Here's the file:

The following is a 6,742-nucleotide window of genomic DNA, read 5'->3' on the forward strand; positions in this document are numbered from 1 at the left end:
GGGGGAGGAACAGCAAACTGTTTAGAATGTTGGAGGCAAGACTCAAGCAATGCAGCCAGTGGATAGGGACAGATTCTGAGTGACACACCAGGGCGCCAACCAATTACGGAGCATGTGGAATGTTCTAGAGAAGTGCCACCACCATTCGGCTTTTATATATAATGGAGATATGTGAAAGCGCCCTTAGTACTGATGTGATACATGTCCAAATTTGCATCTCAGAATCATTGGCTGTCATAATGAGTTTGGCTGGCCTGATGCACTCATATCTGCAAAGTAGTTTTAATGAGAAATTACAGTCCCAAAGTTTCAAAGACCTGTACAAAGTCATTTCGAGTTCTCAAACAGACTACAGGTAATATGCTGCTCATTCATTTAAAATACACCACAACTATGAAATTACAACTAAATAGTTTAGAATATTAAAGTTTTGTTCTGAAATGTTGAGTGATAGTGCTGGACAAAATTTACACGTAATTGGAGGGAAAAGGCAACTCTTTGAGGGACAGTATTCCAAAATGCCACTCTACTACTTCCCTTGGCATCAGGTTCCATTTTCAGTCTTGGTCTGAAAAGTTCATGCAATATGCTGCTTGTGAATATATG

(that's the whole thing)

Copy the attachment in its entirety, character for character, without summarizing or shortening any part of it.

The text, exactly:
The following is a 6,742-nucleotide window of genomic DNA, read 5'->3' on the forward strand; positions in this document are numbered from 1 at the left end:
GGGGGAGGAACAGCAAACTGTTTAGAATGTTGGAGGCAAGACTCAAGCAATGCAGCCAGTGGATAGGGACAGATTCTGAGTGACACACCAGGGCGCCAACCAATTACGGAGCATGTGGAATGTTCTAGAGAAGTGCCACCACCATTCGGCTTTTATATATAATGGAGATATGTGAAAGCGCCCTTAGTACTGATGTGATACATGTCCAAATTTGCATCTCAGAATCATTGGCTGTCATAATGAGTTTGGCTGGCCTGATGCACTCATATCTGCAAAGTAGTTTTAATGAGAAATTACAGTCCCAAAGTTTCAAAGACCTGTACAAAGTCATTTCGAGTTCTCAAACAGACTACAGGTAATATGCTGCTCATTCATTTAAAATACACCACAACTATGAAATTACAACTAAATAGTTTAGAATATTAAAGTTTTGTTCTGAAATGTTGAGTGATAGTGCTGGACAAAATTTACACGTAATTGGAGGGAAAAGGCAACTCTTTGAGGGACAGTATTCCAAAATGCCACTCTACTACTTCCCTTGGCATCAGGTTCCATTTTCAGTCTTGGTCTGAAAAGTTCATGCAATATGCTGCTTGTGAATATATG